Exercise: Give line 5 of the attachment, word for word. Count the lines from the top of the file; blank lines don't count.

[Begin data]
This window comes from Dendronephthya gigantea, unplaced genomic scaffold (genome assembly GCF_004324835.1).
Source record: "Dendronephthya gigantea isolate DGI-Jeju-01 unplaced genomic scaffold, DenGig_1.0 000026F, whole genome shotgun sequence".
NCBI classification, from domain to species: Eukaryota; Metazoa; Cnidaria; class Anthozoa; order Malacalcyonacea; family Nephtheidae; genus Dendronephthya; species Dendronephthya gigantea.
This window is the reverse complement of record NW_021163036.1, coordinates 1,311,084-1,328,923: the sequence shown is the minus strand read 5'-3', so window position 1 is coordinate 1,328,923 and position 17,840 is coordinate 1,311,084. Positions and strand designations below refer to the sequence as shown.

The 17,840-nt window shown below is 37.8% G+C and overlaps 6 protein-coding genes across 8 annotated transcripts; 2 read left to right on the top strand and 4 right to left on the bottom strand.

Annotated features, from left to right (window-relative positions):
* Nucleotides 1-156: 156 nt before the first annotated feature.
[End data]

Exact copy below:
The 17,840-nt window shown below is 37.8% G+C and overlaps 6 protein-coding genes across 8 annotated transcripts; 2 read left to right on the top strand and 4 right to left on the bottom strand.